A few days after AT&T said its push toward "paid prioritization" of network traffic is backed by technical standards, the Internet's primary standards body disagrees.
The head of the Internet's leading standards body said Thursday that it is "misleading" for AT&T to claim that its push to charge customers for high-priority service is technically justified.
Internet Engineering Task Force chairman Russ Housley told CNET that AT&T's arguments to federal regulators, which cited networking standards to justify "paid prioritization" of network traffic, were invalid.
"AT&T in their letter (to the Federal Communications Commission) says the IETF envisioned this," Housley said. "That's not my view."
This particular debate began earlier this week, when AT&T sent the FCC a letter (PDF) arguing that telecommunications providers need the ability to set different prices for different forms of Internet service. Paid prioritization, AT&T said, was a form of network management that was "fully contemplated by the IETF" more than a decade ago.
At 24 years old, the IETF is a highly respected organization of engineers and computer scientists that intentionally shies away from Washington politicking. That's partly because the group is international--half of its meetings are held outside North America--but also because IETF participants tend to admit that they have relatively little expertise in non-technical areas touching on law and economics.
AT&T did not immediately respond to a request for comment on Thursday. AT&T Vice President Hank Hultquist said in a blog post earlier in the day that he was inviting critics to a "public forum," and pointed to a letter from the New America Foundation that he said lent support to AT&T's views.
"We didn't foresee AT&T throwing our name into this discussion," the IETF's Housley said. He added: "This characterization of the IETF standard and the use of the term 'paid prioritization' by AT&T is misleading."
Everyone agrees that, in the late 1990s, the IETF revised its networking standards to allow network operators to assign up to 64 different traffic "classes," meaning priority levels. That concept of "differentiated services" is referred to today as DiffServ, which allows high-priority communications like videoconferencing to be labeled with a higher priority than bulk file-transfer protocols that aren't as sensitive to brief slowdowns.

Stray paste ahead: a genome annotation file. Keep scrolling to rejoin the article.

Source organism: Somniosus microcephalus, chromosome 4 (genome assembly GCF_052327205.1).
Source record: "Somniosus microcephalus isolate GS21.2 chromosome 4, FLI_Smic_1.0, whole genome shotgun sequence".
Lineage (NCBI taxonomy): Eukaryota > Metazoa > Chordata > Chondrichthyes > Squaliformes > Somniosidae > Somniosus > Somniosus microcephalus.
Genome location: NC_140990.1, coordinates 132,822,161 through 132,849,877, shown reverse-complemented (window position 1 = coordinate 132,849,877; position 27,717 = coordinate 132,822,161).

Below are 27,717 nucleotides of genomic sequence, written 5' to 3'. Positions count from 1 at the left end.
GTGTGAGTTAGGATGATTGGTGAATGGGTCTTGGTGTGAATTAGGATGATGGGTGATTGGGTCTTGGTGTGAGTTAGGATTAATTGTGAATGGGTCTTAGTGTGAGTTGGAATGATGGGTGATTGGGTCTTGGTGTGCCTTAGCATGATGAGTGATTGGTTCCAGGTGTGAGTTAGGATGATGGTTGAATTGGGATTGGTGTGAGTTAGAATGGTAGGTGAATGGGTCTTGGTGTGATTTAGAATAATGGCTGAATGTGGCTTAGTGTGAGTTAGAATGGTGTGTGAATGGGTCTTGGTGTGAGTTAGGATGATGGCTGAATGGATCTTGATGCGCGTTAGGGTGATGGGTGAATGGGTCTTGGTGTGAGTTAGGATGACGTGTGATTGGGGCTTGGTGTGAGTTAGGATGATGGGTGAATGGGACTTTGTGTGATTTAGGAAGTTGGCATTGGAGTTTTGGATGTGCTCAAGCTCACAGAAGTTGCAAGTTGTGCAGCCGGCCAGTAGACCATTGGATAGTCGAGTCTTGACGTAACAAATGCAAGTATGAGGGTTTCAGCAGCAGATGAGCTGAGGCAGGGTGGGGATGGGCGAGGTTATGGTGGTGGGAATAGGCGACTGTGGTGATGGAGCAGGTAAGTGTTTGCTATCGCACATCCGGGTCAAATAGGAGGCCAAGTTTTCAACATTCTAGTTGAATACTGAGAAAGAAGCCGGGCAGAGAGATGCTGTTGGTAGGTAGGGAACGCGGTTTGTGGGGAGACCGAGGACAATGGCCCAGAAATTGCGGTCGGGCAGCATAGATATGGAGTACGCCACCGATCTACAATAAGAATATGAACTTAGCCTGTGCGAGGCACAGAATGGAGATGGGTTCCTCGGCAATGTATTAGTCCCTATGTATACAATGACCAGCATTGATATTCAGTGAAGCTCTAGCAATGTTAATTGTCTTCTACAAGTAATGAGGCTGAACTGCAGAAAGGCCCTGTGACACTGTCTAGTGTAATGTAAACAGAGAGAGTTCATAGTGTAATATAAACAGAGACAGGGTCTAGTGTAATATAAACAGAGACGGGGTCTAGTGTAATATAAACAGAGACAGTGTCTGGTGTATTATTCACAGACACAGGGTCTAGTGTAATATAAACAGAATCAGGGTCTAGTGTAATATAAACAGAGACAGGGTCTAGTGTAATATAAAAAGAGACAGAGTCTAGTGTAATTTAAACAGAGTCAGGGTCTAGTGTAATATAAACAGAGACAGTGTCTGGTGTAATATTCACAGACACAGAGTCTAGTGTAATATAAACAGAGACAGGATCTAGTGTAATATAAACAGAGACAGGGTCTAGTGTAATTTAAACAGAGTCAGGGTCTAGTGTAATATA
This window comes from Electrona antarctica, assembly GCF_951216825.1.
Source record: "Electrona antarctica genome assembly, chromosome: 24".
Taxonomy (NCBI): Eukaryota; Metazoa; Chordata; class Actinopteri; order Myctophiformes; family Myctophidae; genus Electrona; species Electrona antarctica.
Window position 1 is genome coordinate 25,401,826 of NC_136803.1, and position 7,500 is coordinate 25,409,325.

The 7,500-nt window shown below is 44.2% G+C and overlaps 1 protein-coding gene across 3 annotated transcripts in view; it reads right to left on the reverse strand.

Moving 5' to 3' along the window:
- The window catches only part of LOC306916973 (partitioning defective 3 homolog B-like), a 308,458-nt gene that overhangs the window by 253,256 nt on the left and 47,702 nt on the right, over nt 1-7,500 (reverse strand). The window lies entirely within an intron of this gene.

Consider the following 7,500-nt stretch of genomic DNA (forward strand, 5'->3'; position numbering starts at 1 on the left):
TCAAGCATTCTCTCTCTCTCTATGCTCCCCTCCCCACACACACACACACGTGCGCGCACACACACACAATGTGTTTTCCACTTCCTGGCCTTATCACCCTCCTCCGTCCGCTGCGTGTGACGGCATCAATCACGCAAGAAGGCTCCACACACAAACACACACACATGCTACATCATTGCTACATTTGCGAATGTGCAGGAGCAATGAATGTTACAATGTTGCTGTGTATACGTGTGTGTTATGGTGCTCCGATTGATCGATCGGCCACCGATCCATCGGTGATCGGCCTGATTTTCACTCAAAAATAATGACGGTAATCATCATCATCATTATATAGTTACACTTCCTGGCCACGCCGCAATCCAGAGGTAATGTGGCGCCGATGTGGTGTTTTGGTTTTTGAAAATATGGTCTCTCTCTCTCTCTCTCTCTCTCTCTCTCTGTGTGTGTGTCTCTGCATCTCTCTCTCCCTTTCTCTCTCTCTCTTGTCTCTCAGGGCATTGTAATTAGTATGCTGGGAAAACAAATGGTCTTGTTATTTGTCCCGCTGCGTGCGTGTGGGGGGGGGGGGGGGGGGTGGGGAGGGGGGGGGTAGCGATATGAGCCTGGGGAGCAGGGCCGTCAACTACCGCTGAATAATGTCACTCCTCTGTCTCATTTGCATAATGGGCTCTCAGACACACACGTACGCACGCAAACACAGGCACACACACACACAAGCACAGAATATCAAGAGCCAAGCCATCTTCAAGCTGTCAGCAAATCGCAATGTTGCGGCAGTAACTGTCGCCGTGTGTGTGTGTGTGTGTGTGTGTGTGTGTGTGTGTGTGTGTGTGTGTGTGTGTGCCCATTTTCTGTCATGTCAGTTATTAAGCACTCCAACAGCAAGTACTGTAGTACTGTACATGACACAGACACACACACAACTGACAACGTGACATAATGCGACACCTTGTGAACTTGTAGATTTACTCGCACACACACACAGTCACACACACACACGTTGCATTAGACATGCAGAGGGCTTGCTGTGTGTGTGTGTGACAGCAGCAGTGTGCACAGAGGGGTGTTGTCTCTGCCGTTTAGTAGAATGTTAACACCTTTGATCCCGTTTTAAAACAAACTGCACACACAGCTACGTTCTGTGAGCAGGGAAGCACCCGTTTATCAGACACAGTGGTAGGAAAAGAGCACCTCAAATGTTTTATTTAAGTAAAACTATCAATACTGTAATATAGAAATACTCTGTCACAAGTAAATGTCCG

A July 1999 IETF specification (RFC 2638) discusses paid prioritization by saying: "It is expected that premium traffic would be allocated a small percentage of the total network capacity, but that it would be priced much higher." Another specification (RFC 2475) published half a year earlier says that setting different priorities for packets will "accommodate heterogeneous application requirements and user expectations" and "permit differentiated pricing of Internet service." (An RFC is a policy document, often accepted as standards, published by the IETF.)
The disagreement arises from what happens if Video Site No. 1 and Video Site No. 2 both mark their streams as high priority. "If two sources of video are marking their stuff the same, then that's where the ugliness of this debate begins," Housley says. "The RFC doesn't talk about that...If they put the same tags, they'd expect the same service from the same provider."
Which is, by the way, more or less what liberal advocacy groups like Free Press have told the FCC. "DiffServ was not designed to be a tool to allow the network provider to drive application-level discrimination," Free Press Research Director Derek Turner said earlier this week.
Ever since a federal appeals court torpedoed the FCC's attempt to punish Comcast, pro-regulation groups have been lobbying agency Chairman Julius Genachowski for a new set of regulations, while a majority of members of the U.S. Congress has opposed the idea. Google and Verizon responded by announcing their own proposal, which includes a "presumption" that paid prioritization on wired networks is illegal.
On the broader question of Net neutrality, though, including what any laws or regulations should say, the IETF has not taken a formal position. The group discussed the topic at a meeting in Stockholm in July 2009 but did not reach a consensus leading to a public position statement.
Update Friday 12:30 a.m. PDT: I heard back from AT&T spokesman Michael Balmoris, who said: "Our letter highlighted recent Free Press filings at the FCC, which insisted that compensation arrangements were inconceivable under the IETF documentation for Differentiated Services (DiffServ). We simply quoted from the IETF documents, which state otherwise."
And there seems to be some disagreement about whether Russ Housley was speaking for the entire IETF. George Ou, policy director at the Digital Society think tank, sent me e-mail analyzing the RFCs and saying: "In the context of Housley essentially calling AT&T a liar, his comments are outrageously deceptive."